Consciousness and Corporeality in Modernism (Modernist Studies Association / MSA 13, October 6-9, Buffalo, NY)
Consciousness and Corporeality in Modernism
Modernist Studies Association 13: Structures of Innovation, Buffalo NY
Modernism and early psychology are both characterized by an obsession with issues of perception: the sensorial apprehension of objects, and the relations between objects and the subjects perceiving them. From Henry James's "central consciousness," Proust's mémoire involontaire, and W.E.B. Du Bois's "double consciousness" to Gertrude Stein's experiments on motor automatism and T.E. Hulme's translations of Henri Bergson, modernist writers often draw upon and renovate theories of consciousness and perception in their aesthetic projects. How has modernist literary production taken up, developed, or questioned competing conceptions of consciousness and perception? How do literary representations of consciousness implicate, represent, or repress the body? How does prose seek to represent consciousness in general? What roles do technologies like the railway, the automobile, photography, and cinematography play in modernist accounts of consciousness or perception? This panel seeks papers that explore, trace, or scrutinize the relations between modernist aesthetics and any number of psychological discourses, from psychophysics, reflex studies, psychoanalysis, and time-motion studies to the work of authors like William James, Bergson, John Dewey, Hermann von Helmholtz, and others.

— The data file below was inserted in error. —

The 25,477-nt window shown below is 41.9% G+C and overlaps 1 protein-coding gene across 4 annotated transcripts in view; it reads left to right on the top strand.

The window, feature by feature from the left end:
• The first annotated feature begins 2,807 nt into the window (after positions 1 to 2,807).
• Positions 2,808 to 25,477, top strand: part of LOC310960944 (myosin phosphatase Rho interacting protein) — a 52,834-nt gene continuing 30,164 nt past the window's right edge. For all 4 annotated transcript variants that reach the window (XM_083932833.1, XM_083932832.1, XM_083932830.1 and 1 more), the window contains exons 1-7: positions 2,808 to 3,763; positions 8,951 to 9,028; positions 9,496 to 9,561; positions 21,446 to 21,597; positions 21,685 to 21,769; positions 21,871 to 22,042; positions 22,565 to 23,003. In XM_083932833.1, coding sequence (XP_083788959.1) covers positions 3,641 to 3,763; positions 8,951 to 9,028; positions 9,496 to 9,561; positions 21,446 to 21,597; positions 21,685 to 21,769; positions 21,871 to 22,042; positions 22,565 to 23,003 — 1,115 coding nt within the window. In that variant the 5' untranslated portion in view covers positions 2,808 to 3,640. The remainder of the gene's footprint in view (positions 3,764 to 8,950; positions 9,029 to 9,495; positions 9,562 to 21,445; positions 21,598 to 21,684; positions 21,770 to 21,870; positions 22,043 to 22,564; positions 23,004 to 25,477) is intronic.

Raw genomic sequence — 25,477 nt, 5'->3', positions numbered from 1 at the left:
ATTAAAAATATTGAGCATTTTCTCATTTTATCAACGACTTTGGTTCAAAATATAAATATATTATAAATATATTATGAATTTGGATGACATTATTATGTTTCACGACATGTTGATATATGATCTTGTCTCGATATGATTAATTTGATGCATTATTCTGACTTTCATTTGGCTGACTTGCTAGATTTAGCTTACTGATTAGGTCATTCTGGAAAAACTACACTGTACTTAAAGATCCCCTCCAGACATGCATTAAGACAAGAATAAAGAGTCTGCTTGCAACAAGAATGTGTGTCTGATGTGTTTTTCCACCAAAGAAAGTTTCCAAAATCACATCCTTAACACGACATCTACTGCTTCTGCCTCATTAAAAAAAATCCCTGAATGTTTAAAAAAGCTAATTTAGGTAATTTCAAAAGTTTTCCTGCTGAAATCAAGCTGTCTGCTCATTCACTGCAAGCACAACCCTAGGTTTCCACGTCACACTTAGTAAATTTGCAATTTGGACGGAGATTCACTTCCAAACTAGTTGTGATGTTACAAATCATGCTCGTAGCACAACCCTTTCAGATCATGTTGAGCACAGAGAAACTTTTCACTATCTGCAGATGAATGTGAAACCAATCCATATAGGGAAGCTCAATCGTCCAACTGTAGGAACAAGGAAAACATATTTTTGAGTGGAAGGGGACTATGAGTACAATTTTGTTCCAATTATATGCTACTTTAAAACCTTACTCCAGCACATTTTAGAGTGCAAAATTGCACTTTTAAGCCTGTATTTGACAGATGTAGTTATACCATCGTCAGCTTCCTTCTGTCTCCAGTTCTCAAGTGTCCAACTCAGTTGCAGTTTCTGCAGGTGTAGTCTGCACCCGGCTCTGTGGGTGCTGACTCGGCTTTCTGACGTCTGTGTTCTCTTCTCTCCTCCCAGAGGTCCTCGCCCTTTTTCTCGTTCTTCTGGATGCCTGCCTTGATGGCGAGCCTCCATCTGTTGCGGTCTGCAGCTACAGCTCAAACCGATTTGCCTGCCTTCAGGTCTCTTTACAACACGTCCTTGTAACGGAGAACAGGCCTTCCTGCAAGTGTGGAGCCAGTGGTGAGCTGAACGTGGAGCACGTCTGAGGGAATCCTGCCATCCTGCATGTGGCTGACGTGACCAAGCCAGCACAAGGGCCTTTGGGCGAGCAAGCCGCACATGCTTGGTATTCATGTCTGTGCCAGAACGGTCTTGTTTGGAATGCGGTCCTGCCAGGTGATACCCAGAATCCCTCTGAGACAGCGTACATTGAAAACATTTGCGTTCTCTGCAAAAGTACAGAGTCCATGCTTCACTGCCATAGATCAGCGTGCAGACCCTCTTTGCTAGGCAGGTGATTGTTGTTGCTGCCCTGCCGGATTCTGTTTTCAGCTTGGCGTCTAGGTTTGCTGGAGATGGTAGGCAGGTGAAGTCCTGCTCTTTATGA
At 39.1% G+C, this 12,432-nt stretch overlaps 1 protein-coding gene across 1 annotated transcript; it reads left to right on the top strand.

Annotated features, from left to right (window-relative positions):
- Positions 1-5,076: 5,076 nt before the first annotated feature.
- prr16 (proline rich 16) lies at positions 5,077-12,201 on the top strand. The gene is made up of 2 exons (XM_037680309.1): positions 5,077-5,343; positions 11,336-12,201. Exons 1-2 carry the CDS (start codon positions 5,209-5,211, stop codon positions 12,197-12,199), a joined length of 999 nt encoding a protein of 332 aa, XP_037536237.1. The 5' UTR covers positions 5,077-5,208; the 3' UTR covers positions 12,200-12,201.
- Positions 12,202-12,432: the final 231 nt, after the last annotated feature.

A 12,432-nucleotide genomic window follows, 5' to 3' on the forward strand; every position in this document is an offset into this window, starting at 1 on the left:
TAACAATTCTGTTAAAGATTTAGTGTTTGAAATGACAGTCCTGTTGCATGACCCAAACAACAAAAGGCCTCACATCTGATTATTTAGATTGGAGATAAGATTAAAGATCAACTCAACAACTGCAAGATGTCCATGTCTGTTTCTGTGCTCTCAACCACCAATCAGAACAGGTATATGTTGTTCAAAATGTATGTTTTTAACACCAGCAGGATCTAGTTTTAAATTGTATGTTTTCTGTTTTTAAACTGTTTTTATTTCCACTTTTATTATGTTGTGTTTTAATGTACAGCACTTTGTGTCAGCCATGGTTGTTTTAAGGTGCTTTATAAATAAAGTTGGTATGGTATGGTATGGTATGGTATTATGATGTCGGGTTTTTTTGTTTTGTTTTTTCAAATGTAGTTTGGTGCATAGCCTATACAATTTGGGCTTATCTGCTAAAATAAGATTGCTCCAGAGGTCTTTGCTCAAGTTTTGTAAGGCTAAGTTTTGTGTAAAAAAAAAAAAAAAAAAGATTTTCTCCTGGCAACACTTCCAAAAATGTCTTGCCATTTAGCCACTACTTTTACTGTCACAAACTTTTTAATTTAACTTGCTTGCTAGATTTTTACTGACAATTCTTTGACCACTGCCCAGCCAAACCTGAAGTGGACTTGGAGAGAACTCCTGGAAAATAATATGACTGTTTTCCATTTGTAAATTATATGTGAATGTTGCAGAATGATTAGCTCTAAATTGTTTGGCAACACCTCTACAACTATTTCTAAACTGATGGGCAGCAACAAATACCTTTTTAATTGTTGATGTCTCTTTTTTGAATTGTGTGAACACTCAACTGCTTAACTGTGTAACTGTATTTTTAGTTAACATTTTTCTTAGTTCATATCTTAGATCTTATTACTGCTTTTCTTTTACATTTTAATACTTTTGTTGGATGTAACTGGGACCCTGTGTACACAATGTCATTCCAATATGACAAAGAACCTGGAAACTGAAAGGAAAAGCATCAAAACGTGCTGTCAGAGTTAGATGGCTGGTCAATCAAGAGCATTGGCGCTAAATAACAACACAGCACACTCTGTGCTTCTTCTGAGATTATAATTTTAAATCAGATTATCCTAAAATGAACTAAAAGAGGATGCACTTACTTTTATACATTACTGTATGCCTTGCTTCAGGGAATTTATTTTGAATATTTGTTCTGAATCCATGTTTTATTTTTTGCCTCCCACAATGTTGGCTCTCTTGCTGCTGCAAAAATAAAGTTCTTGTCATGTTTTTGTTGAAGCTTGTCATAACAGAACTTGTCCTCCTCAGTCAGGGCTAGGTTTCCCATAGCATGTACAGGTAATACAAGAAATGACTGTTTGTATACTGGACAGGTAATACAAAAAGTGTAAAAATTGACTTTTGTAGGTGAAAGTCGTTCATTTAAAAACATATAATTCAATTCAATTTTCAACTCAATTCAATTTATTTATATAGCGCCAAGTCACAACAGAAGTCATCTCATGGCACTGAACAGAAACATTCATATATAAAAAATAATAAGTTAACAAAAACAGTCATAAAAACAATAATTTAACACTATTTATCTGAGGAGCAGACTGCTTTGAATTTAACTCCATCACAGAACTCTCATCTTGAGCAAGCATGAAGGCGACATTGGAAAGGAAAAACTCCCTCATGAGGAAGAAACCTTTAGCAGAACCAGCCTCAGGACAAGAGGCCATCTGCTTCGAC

Please send 300-word abstracts to Joshua Lam at firstname.lastname@example.org by April 13, 2011. This is a proposed panel, pending acceptance by the MSA. Please visit the MSA website for more details about the 2011 conference: